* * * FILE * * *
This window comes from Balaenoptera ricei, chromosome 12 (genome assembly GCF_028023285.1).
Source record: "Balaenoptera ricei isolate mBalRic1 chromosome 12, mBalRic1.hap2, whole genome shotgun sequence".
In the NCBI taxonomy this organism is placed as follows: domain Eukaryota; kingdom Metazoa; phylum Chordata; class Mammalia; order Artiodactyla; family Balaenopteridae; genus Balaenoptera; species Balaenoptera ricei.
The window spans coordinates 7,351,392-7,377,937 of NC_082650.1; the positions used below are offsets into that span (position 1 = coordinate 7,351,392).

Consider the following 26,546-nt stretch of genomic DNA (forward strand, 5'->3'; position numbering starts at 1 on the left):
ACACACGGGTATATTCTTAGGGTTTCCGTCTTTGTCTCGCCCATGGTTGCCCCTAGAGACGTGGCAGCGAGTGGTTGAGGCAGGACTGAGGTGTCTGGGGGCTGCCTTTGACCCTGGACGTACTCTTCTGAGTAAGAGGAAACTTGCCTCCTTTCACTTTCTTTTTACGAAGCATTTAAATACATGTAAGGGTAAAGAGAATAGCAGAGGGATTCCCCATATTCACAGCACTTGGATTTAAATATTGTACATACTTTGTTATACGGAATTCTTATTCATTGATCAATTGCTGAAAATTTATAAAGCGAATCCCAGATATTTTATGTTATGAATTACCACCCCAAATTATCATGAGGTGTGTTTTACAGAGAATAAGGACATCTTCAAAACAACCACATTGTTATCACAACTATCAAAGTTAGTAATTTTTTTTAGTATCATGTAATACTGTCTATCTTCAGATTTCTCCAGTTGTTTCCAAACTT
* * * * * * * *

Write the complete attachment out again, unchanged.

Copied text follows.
This window comes from Balaenoptera ricei, chromosome 12 (genome assembly GCF_028023285.1).
Source record: "Balaenoptera ricei isolate mBalRic1 chromosome 12, mBalRic1.hap2, whole genome shotgun sequence".
In the NCBI taxonomy this organism is placed as follows: domain Eukaryota; kingdom Metazoa; phylum Chordata; class Mammalia; order Artiodactyla; family Balaenopteridae; genus Balaenoptera; species Balaenoptera ricei.
The window spans coordinates 7,351,392-7,377,937 of NC_082650.1; the positions used below are offsets into that span (position 1 = coordinate 7,351,392).

Consider the following 26,546-nt stretch of genomic DNA (forward strand, 5'->3'; position numbering starts at 1 on the left):
ACACACGGGTATATTCTTAGGGTTTCCGTCTTTGTCTCGCCCATGGTTGCCCCTAGAGACGTGGCAGCGAGTGGTTGAGGCAGGACTGAGGTGTCTGGGGGCTGCCTTTGACCCTGGACGTACTCTTCTGAGTAAGAGGAAACTTGCCTCCTTTCACTTTCTTTTTACGAAGCATTTAAATACATGTAAGGGTAAAGAGAATAGCAGAGGGATTCCCCATATTCACAGCACTTGGATTTAAATATTGTACATACTTTGTTATACGGAATTCTTATTCATTGATCAATTGCTGAAAATTTATAAAGCGAATCCCAGATATTTTATGTTATGAATTACCACCCCAAATTATCATGAGGTGTGTTTTACAGAGAATAAGGACATCTTCAAAACAACCACATTGTTATCACAACTATCAAAGTTAGTAATTTTTTTTAGTATCATGTAATACTGTCTATCTTCAGATTTCTCCAGTTGTTTCCAAACTT